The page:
Vintage Treasures: The Pollinators of Eden by John Boyd

Vintage Treasures: The Pollinators of Eden by John Boyd

The Pollinators of Eden-back-small The Pollinators of Eden-small

Here’s an odd little book.

It was fairly routine for publishers to use sex to sell paperbacks in the 60s and 70s (and 80s, and 90s, and….) But usually they teased the reader with sexy cover art, or code words like “sensuous” and “spicy” (or “French”) to signal sexual content. The Pollinators of Eden has a more overt sexual theme, dealing with an intelligent and sexually voracious species of tulip discovered on a distant planet.

It was Boyd’s second novel, following The Last Starship from Earth (1968), and preceding The Rakehells of Heaven (1969) and Sex and the High Command (1970), and critics at the time didn’t really know what to make of it. Analog reviewer P. Schuyler Miller praised it as “A treat for its picture of intra- and interagency intrigue alone… a worthy candidate for the next round of ‘best novel’ awards,” but M. John Harrison called it “a feebler look at The Ring of Ritornel,” and Kirkus Reviews said it “has enough Freudian fertilizer to swamp any Eden.”

It was not a hit in the US, and has never been reprinted here. But in the UK it appeared in four separate paperback editions between 1970-78,  from Gollancz, The Science Fiction Book Club (UK), Pan, and Penguin. It has been out of print for 38 years.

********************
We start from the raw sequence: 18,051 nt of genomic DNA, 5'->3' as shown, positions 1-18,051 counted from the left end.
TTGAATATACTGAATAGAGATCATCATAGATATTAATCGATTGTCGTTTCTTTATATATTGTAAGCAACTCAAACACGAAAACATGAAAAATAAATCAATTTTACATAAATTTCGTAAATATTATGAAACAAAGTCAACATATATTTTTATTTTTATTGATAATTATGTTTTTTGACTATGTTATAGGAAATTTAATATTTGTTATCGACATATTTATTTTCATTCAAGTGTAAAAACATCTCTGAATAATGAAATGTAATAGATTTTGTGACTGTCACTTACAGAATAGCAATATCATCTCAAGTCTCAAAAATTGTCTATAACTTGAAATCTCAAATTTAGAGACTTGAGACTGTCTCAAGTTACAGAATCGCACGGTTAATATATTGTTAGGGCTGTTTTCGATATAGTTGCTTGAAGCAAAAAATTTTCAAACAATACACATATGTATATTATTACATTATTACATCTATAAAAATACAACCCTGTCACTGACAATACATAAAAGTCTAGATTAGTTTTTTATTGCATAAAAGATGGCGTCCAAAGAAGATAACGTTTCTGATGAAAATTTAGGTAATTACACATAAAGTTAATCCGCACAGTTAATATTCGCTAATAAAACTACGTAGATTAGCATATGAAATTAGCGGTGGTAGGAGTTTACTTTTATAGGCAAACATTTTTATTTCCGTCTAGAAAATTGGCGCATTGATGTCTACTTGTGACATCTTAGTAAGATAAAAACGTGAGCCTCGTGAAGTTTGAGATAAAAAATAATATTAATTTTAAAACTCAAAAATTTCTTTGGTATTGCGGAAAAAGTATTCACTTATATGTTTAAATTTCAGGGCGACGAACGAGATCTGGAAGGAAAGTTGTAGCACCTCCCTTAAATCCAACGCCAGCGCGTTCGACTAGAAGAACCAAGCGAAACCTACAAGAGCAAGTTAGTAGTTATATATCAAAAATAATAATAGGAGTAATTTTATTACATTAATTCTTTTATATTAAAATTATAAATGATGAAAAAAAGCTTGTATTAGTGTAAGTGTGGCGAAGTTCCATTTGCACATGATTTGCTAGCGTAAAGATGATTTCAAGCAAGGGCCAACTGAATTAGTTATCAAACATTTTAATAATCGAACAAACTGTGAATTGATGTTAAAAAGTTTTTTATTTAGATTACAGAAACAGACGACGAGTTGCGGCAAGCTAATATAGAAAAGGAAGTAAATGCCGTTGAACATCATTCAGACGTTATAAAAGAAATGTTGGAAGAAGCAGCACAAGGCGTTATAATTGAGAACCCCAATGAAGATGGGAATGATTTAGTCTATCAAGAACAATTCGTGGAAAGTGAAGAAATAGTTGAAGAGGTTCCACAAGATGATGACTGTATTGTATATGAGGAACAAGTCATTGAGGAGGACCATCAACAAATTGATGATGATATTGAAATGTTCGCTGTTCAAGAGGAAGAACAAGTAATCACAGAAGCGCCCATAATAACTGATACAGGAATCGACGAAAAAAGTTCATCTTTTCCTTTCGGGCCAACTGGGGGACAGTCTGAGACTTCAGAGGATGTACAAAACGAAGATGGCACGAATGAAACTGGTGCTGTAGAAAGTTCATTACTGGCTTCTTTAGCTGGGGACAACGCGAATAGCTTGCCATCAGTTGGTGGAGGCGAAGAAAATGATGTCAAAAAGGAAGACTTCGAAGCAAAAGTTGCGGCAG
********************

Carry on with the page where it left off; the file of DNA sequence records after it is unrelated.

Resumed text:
The Pollinators of Eden was published by Dell in November 1970. It is 212 pages, priced at 75 cents. I bought the copy above (along with The Last Starship From Earth) in an online lot for $2.99. The cover is by Paul Lehr; click the images above for bigger versions. There is no digital edition.

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Eugene R.

A co-worker of mine in the mid 1980s was a fan of John Boyd, so I read a number of his works, including his “sex” trilogy (Pollinators, The Rakehells of Heaven, Sex and the High Command), which I remember as being decently satiric if slight on the humor or sex fronts.

I am somewhat surprised that Pollinators never came back into print after its initial run. It is not a hard book to find (well, none of his US editions are).

Aonghus Fallon

I never read ‘Sex and the High Command’, but remember the other two from my teens. ‘The Last Starship from Earth’ , with its 1984 ambience, particularly sticks in my mind. In one introduction, Boyd explains that each book was a reworking of some classical myth. Which myths? There you have me.

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